Jig Saw

Jiggin’ for Salmon – Forest Leaf Salmon Plywood Project

Forest Leaf plywood project
Forest Leaf plywood project

From scrollsaw to jigsaw… working with a normal 8.5 x 11 inch scrollsaw pattern to produce a large scale Forest Leaf project.
The Mission: To convert scrollsaw patterns to jigsawing patterns.
The Total Cost: $26 materials
Total Time: 13 hrs

 

 

The Process: To enlarge the scrollsaw pattern as is and see if there is any difficulty in cutting the same pattern with a jig saw using a scrolling blade.

Sep 16 (1 hr) First we resized the Forest Leaf – Trout pattern to fit onto a half sheet of plywood. Our printer prints on 36 inch wide roll paper so the pattern has to be sliced. Not a big deal, simply cut along the edge and tape the pattern together.

Super sizing a forest leaf salmon pattern
Super sizing a forest leaf salmon pattern

Next we orientate the pattern onto the plywood based on what we feel will look good. Its a personal choice.

Taping together the jig saw pattern.
Taping together the jig saw pattern.

Next we slip the sheet of tracing paper we have on hand under the pattern and start tracing. I used an old pen since the ball tip pint easily rolls over the paper. Its a sheet that is 24×48 so its not quite enough to cover the full pattern. So I tape the pattern to the plywood in a couple spots. This prevents it from moving while I trace. When I get to the spot where the transfer paper stops, I took a straight edge and marked a line down the pattern. In the photo you can see the lines transfered to the plwood. Now I know where to stop and start.

Aligning carbon tracing paper
Aligning carbon tracing paper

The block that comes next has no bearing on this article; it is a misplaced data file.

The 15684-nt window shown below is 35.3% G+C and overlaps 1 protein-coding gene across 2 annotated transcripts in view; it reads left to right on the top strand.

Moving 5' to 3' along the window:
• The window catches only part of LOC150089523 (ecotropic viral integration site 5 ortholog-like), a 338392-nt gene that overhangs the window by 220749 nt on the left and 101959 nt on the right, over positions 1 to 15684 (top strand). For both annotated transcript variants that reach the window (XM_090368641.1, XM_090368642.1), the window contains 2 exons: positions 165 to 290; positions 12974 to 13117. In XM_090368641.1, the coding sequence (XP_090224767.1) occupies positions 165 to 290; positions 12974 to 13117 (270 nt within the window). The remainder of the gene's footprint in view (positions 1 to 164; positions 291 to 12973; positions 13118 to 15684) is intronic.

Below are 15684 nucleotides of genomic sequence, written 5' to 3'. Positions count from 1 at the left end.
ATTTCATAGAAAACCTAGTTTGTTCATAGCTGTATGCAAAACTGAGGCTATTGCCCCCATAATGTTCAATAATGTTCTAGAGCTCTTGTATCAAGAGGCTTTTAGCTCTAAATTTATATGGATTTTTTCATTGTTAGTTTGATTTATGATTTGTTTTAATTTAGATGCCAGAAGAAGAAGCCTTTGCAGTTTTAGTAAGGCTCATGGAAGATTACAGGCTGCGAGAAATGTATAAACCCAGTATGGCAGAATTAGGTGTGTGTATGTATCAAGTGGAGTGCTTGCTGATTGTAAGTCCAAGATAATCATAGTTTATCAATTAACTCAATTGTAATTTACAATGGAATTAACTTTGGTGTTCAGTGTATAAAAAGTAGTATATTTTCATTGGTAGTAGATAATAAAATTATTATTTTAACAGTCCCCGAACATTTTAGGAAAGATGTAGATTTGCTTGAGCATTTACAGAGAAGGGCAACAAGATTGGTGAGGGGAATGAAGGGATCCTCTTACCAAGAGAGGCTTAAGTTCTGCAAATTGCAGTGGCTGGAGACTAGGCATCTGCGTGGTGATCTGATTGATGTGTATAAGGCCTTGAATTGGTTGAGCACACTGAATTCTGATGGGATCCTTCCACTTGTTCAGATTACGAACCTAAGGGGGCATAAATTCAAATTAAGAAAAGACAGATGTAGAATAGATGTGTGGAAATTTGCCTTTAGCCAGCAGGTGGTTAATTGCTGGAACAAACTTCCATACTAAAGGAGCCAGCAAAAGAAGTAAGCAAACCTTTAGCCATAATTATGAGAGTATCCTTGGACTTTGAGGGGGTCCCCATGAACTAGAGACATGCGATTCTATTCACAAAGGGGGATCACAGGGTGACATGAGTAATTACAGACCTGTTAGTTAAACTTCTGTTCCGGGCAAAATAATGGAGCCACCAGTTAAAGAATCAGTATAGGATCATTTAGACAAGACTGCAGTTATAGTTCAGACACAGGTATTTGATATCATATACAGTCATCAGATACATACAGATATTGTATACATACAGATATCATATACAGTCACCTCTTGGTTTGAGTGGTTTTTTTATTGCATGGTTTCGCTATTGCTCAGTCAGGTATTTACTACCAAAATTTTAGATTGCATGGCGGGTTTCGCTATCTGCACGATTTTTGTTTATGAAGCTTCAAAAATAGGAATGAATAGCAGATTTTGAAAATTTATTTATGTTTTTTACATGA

Next I re-position the tracing paper to that straight line.

Lining up the carbon tracing paper.
Lining up the carbon tracing paper.

Next I drop the pattern back down and finish tracing. Notice in the picture that I marked squiggly lines in the grey areas. Its the grey areas that get cut out, so as I mark each space, I squiggle a line to show I’ve marked that area.

Ready to continue tracing the pattern.
Ready to continue tracing the pattern.

Now all the tracing has been done and I show the pattern on the plywood. It was at this point I got to see where any of the plywood veneer patches show up in the pattern. Almost dead center there is a oval patch and I suspect I might have some trouble cutting there.

Assessing the transferred pattern lines.
Assessing the transferred pattern lines.

Now is time to look at preparing to cut. First we have to start with drilling holes to fit the saw blade. Not much different that scroll sawing. Drill holes at high points and low points or where ever you feel that the jig saw blade needs to make a tight turn. Its not necessary to drill right to the trace line since its your jig saw that cuts to the line. The holes are simply to allow access and in some instances, allow relief for the pressure that can occur when making a tight turn.

Drilling the pilot holes.
Drilling the pilot holes.

With the dust brushed away we get to see what the access holes look like.

Starting holes for the jig saw.
Starting holes for the jig saw.

Here I am accessing near a corner and will start cutting along that long line. Notice above I just finished cutting the fish fin.

Cutting corners with the jig saw.
Cutting corners with the jig saw.

I started working in the middle of the pattern, simply thinking that it would be easier to work my way out from the pattern as opposed to cutting my way in. At least this way I will always have a solid surface to lean on while working.

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A Newfoundland born Canadian with a life long interest in woodworking, baking and anything else that peaks my curiosity.

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